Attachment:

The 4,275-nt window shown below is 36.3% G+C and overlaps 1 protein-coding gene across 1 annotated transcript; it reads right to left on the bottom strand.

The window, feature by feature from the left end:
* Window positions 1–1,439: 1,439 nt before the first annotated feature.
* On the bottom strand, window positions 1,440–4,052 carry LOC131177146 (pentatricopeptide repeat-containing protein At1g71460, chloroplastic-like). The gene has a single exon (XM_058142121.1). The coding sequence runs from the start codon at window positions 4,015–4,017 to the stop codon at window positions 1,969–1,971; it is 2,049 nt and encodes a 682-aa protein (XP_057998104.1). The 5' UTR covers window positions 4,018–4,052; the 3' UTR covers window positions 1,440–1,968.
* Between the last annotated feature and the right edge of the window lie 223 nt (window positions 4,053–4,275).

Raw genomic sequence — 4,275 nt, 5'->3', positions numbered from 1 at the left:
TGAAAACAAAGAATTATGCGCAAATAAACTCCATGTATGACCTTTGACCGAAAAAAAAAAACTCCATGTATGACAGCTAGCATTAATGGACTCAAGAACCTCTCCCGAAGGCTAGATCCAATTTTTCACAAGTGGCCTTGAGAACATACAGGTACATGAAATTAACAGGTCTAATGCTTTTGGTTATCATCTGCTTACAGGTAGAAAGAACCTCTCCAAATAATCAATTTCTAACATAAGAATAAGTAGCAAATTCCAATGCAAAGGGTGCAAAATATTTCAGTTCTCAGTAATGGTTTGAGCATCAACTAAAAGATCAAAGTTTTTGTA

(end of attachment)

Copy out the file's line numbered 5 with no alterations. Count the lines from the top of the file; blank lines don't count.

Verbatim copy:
* Between the last annotated feature and the right edge of the window lie 223 nt (window positions 4,053–4,275).